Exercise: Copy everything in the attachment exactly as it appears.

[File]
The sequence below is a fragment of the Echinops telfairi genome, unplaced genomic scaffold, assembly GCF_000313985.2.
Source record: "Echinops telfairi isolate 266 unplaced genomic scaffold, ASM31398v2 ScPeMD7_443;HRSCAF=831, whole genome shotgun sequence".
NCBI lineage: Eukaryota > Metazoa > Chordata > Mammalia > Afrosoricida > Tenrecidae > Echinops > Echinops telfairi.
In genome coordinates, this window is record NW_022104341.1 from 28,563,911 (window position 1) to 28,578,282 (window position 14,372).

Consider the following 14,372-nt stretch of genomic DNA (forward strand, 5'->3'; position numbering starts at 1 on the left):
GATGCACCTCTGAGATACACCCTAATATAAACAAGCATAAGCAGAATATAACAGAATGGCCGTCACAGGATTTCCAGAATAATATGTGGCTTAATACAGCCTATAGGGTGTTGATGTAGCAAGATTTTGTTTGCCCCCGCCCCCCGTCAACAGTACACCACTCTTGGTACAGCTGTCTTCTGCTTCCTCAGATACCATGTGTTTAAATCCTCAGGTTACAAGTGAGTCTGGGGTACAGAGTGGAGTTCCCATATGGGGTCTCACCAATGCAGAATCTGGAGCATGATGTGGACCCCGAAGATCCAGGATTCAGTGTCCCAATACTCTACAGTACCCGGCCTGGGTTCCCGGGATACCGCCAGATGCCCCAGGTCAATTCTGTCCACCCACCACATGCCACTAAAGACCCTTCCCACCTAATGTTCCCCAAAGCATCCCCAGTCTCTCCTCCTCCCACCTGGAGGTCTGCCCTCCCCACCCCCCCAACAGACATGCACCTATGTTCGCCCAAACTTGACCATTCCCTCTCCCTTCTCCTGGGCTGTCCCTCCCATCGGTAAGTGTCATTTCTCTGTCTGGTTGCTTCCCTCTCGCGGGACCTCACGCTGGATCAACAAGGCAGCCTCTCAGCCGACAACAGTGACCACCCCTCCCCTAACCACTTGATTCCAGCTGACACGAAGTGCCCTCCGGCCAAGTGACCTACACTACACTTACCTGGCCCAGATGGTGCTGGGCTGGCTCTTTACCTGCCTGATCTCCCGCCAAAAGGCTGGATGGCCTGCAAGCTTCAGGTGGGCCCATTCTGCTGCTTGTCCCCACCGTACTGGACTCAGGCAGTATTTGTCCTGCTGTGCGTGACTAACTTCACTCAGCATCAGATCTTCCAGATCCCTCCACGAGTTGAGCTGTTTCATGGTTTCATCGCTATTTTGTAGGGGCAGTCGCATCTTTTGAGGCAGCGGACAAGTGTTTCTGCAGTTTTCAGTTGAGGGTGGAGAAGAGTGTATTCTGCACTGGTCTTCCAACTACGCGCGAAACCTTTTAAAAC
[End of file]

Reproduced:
The sequence below is a fragment of the Echinops telfairi genome, unplaced genomic scaffold, assembly GCF_000313985.2.
Source record: "Echinops telfairi isolate 266 unplaced genomic scaffold, ASM31398v2 ScPeMD7_443;HRSCAF=831, whole genome shotgun sequence".
NCBI lineage: Eukaryota > Metazoa > Chordata > Mammalia > Afrosoricida > Tenrecidae > Echinops > Echinops telfairi.
In genome coordinates, this window is record NW_022104341.1 from 28,563,911 (window position 1) to 28,578,282 (window position 14,372).

Consider the following 14,372-nt stretch of genomic DNA (forward strand, 5'->3'; position numbering starts at 1 on the left):
GATGCACCTCTGAGATACACCCTAATATAAACAAGCATAAGCAGAATATAACAGAATGGCCGTCACAGGATTTCCAGAATAATATGTGGCTTAATACAGCCTATAGGGTGTTGATGTAGCAAGATTTTGTTTGCCCCCGCCCCCCGTCAACAGTACACCACTCTTGGTACAGCTGTCTTCTGCTTCCTCAGATACCATGTGTTTAAATCCTCAGGTTACAAGTGAGTCTGGGGTACAGAGTGGAGTTCCCATATGGGGTCTCACCAATGCAGAATCTGGAGCATGATGTGGACCCCGAAGATCCAGGATTCAGTGTCCCAATACTCTACAGTACCCGGCCTGGGTTCCCGGGATACCGCCAGATGCCCCAGGTCAATTCTGTCCACCCACCACATGCCACTAAAGACCCTTCCCACCTAATGTTCCCCAAAGCATCCCCAGTCTCTCCTCCTCCCACCTGGAGGTCTGCCCTCCCCACCCCCCCAACAGACATGCACCTATGTTCGCCCAAACTTGACCATTCCCTCTCCCTTCTCCTGGGCTGTCCCTCCCATCGGTAAGTGTCATTTCTCTGTCTGGTTGCTTCCCTCTCGCGGGACCTCACGCTGGATCAACAAGGCAGCCTCTCAGCCGACAACAGTGACCACCCCTCCCCTAACCACTTGATTCCAGCTGACACGAAGTGCCCTCCGGCCAAGTGACCTACACTACACTTACCTGGCCCAGATGGTGCTGGGCTGGCTCTTTACCTGCCTGATCTCCCGCCAAAAGGCTGGATGGCCTGCAAGCTTCAGGTGGGCCCATTCTGCTGCTTGTCCCCACCGTACTGGACTCAGGCAGTATTTGTCCTGCTGTGCGTGACTAACTTCACTCAGCATCAGATCTTCCAGATCCCTCCACGAGTTGAGCTGTTTCATGGTTTCATCGCTATTTTGTAGGGGCAGTCGCATCTTTTGAGGCAGCGGACAAGTGTTTCTGCAGTTTTCAGTTGAGGGTGGAGAAGAGTGTATTCTGCACTGGTCTTCCAACTACGCGCGAAACCTTTTAAAAC